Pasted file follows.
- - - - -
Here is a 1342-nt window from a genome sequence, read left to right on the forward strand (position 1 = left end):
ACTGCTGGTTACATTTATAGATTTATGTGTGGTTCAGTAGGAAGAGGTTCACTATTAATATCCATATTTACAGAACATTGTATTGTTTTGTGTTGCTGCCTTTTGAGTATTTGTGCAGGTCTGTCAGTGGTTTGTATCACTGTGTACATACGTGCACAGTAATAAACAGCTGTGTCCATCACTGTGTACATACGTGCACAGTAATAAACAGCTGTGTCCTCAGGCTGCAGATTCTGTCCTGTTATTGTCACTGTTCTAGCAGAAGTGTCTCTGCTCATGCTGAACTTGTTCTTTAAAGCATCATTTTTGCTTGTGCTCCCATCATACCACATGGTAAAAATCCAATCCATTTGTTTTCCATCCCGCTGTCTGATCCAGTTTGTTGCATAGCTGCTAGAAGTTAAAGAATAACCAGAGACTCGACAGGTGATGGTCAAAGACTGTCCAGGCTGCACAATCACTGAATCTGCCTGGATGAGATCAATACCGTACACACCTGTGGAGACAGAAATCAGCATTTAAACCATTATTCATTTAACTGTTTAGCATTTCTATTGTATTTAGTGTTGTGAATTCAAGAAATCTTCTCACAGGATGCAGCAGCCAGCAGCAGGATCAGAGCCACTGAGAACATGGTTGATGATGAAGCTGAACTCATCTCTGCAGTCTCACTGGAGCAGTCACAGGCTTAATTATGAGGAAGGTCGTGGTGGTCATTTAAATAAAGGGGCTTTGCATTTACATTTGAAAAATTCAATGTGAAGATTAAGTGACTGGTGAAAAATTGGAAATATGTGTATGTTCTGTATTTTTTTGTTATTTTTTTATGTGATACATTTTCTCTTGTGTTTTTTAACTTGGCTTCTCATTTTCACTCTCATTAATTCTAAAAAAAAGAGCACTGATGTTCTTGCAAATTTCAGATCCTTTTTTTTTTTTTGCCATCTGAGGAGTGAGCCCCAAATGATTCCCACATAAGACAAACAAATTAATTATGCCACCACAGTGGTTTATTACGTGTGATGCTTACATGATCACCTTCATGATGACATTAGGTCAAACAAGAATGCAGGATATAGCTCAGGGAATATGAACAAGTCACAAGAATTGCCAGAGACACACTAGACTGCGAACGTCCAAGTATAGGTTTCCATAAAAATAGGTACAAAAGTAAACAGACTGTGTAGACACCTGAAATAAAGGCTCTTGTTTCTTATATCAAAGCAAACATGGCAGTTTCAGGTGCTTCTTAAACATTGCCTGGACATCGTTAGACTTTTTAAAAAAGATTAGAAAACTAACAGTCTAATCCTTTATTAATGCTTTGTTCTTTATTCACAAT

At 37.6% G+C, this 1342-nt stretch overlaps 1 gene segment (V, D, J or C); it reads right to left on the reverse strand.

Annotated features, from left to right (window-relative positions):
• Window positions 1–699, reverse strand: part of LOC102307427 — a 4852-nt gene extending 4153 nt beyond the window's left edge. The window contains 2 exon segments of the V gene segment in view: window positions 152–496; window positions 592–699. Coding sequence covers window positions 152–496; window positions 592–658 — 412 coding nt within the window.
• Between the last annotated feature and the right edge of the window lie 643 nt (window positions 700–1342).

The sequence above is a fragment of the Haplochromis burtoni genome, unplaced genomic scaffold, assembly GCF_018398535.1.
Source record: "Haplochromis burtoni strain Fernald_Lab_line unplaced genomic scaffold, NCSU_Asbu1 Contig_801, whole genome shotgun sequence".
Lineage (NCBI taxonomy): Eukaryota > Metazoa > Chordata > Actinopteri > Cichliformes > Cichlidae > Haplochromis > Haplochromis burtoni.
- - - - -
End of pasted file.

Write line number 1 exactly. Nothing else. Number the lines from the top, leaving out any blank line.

Here is a 1342-nt window from a genome sequence, read left to right on the forward strand (position 1 = left end):